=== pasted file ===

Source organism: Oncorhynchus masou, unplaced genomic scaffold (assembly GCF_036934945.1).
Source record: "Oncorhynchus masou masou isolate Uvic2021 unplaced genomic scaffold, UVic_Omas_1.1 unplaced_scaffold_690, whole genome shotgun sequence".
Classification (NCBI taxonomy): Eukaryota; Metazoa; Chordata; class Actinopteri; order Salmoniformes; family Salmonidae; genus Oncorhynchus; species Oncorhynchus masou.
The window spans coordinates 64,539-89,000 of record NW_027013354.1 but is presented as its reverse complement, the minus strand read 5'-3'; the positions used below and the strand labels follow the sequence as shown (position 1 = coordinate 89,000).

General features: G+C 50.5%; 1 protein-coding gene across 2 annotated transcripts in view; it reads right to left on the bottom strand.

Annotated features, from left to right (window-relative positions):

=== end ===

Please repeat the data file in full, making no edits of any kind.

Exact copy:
Source organism: Oncorhynchus masou, unplaced genomic scaffold (assembly GCF_036934945.1).
Source record: "Oncorhynchus masou masou isolate Uvic2021 unplaced genomic scaffold, UVic_Omas_1.1 unplaced_scaffold_690, whole genome shotgun sequence".
Classification (NCBI taxonomy): Eukaryota; Metazoa; Chordata; class Actinopteri; order Salmoniformes; family Salmonidae; genus Oncorhynchus; species Oncorhynchus masou.
The window spans coordinates 64,539-89,000 of record NW_027013354.1 but is presented as its reverse complement, the minus strand read 5'-3'; the positions used below and the strand labels follow the sequence as shown (position 1 = coordinate 89,000).

General features: G+C 50.5%; 1 protein-coding gene across 2 annotated transcripts in view; it reads right to left on the bottom strand.

Annotated features, from left to right (window-relative positions):